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USING IDIOMS
活用成語

Kaa the python, Charles Maurice Detmold, plate from 1908 “Jungle Book” by Rudyard Kipling.
〈蟒蛇卡奧〉。查爾斯‧莫利斯‧戴特莫德作,選自魯亞德‧吉卜林著《叢林奇譚》插圖。

Photo: Wikimedia Commons
照片:維基共享資源

Chinese practice

打草驚蛇

beat the grass to scare the snakes

(da2 cao3 jing1 she2)

「pocke」這個字源自中古英語「poket」,意為小型的「poke」(袋子)(以「et」或「ette」結尾是表示它是某物的迷你版,例如「cigarette」(香煙)是小的雪茄(cigar)的意思)。在中世紀時,「poke」指的是可以用來裝小型家畜家禽(例如小豬)到市場上去賣的袋子,短語「pig in a poke」即源於此——在許多歐洲語言中都有類似的說法。但「pig in a poke」也暗含一種警告:如果你打算在市場裡買一隻小豬,一定要先往袋子裡檢查一下。因為在十六世紀的歐洲有個常見的騙術,就是把小豬換成一隻貓來矇混。小豬會長成大豬,經濟上會變得很有價值,而貓除了幫農場抓老鼠很有用外,沒有什麼其他的價值。

買家應該要小心:貨物售出,概不退換,買家當提防。因此,若無良賣家要確保他們的欺騙伎倆在交易完成前不露餡,他們就該如同這俗語所說的,不要「let the cat out of the bag」(讓貓從袋子裡出來)。

這句話其實就是一種警告——在對某些人隱藏某些事情是有用處時,不要讓他們知道那些機密訊息;一切終會真相大白,但保守秘密對目前來說至關重要。

英格蘭作家約翰‧海伍德(約西元一四九七~約一五八○年)在他的《Proverbes and Epigrammes》(諺語和箴言)中,便寫下一句箴言,包含了此片語,提醒人買貨之前須小心提防:

「I will neuer bye the pyg in the poke: [我絕不會買用袋子包起來的小豬]

Thers many a foule pyg in a feyre cloke. 」[掩蓋的表面下多是骯髒的豬]

《三十六計》中的第十三計是「打草驚蛇」(關於《三十六計》的介紹,請見五月十四日「活用成語」單元),「打草驚蛇」字面意義為擊打草來嚇唬蛇,其衍伸意義為,不小心讓敵人警覺到我們的存在或計謀。「打草驚蛇」這個說法很有畫面,其意義的確也不言自明。成語「打草驚蛇」出自宋代學者鄭文寶的《南唐近事》,現在多用於否定句中,例如「不要打草驚蛇」(不要擊打草,讓蛇有所警覺),意思是不要讓別人知道你正在做的事。

鄭文寶此書中有個故事,描述南唐時期,一個名叫王魯的貪腐縣令收到一份投訴,說他有個下屬收受賄賂,卻也讓王魯意識到他自己同樣也犯了這收賄的罪。他在這投訴書上批示道:「汝雖打草,吾已?驚」——你們雖然只是用棍子打草叢,但我就像藏身在草叢裡的蛇,已經有所警惕。即使這件投訴不是針對王魯,卻已讓他警覺到被抓的危險。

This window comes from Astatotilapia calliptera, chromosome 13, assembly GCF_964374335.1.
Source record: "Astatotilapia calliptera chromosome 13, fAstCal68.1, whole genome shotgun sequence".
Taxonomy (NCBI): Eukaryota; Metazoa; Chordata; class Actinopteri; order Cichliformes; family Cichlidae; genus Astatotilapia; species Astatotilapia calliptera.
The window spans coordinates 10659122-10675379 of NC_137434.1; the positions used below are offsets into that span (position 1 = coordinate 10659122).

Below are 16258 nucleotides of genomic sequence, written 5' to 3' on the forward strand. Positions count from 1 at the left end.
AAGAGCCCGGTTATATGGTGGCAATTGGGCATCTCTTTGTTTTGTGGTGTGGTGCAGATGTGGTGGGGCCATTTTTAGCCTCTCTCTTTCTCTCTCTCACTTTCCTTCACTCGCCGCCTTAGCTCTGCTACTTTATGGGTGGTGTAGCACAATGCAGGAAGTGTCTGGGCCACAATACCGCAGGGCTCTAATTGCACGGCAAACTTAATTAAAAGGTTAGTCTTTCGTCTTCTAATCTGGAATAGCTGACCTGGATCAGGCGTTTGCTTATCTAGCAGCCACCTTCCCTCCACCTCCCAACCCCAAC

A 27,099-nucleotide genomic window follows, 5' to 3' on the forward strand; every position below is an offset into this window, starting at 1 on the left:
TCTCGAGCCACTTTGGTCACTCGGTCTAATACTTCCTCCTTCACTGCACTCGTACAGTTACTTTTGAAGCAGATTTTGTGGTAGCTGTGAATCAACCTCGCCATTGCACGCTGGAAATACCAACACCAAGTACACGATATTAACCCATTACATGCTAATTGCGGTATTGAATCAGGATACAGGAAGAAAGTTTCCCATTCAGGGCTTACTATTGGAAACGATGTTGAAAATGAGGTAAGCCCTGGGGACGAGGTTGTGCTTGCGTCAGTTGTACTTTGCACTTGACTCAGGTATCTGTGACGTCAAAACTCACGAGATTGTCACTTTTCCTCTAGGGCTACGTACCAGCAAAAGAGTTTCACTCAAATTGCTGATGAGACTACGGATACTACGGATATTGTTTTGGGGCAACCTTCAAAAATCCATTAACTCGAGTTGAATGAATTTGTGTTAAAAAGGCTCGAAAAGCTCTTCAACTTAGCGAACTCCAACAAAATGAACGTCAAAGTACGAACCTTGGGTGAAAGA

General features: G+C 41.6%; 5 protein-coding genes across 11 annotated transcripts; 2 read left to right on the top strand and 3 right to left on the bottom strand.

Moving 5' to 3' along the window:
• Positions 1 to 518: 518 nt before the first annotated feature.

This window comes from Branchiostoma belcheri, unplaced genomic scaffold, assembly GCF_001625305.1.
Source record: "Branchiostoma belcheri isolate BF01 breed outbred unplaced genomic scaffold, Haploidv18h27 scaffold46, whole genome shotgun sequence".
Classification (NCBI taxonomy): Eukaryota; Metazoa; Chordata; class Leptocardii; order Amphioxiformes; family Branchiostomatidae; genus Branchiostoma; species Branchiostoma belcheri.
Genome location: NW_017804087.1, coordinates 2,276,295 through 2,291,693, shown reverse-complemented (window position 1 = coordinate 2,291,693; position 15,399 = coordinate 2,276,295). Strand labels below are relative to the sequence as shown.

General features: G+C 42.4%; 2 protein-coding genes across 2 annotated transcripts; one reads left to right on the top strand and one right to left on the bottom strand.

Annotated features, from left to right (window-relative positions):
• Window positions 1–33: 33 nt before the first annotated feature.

「打草驚蛇」也出現在中國文學其他作品,包括明代小說《西遊記》。在第六十七章有這樣一句:「行者見了笑道:『妖怪走了,你還撲甚的了?』八戒道:『老豬在此打草驚蛇哩!』」(僧人看了,便笑著說:「妖怪已經消失了,你還在打什麼?」豬八戒說,「我正在打草驚蛇哩!」)

(台北時報林俐凱譯)

警方怕打草驚蛇,導致嫌犯逃逸,因此先在附近部署攻堅警力,再一步一步逼近。

(The police, not wanting to alert the suspect and risk them escaping, first deployed a strong police presence in the area and then closed in.)

園丁在清除雜草前不小心打草驚蛇,草叢中突然竄出一隻青竹絲,狠狠咬了他一口。

(The gardener inadvertently disturbed a snake as he was clearing away the weeds, and a viper sprang out of the underbrush and gave him a nasty bite.)

英文練習

let the cat out of the bag

The word “pocket” derives from the Middle English poket, a diminutive — ending in “et” or “ette,” as in a “cigarette” being a “small cigar” — version of poke. In the Middle Ages, a poke would have been a bag suitable for taking small livestock, such as a piglet, for sale at market. The phrase “pig in a poke” — which appears in many European languages in one form or the other — is a direct reference to this, but also alludes to a caution: If you are going to buy a piglet at market, make sure you look inside the bag first. A common trick at the time, in 16th century Europe, was to substitute a piglet — which would grow into an economically valuable pig — for a cat, which might be good for killing rats on the farm, and little else.

The buyer should be careful: caveat emptor, buyer beware. So, indeed, should the unscrupulous seller, who needs to make sure their deceit is sufficiently concealed until the deal is complete and the buyer has gone home. They should not, as the saying goes, “let the cat out of the bag.”

This phrase has come down to us as a warning not to let certain confidential information be known while it is useful to keep it concealed from certain other people; all will be revealed eventually, but for the time being it is important to keep the secret to ourselves.

The English writer John Heywood (c. 1497 – c. 1580), in his Proverbes and Epigrammes, wrote an epigram including the phrase, speaking of the need to be aware of what you are buying before you commit:

“I will neuer bye the pyg in the poke: [I will never buy the pig in the poke]

Thers many a foule pyg in a feyre cloke.” [So often you find a foul pig in a fair cloak]

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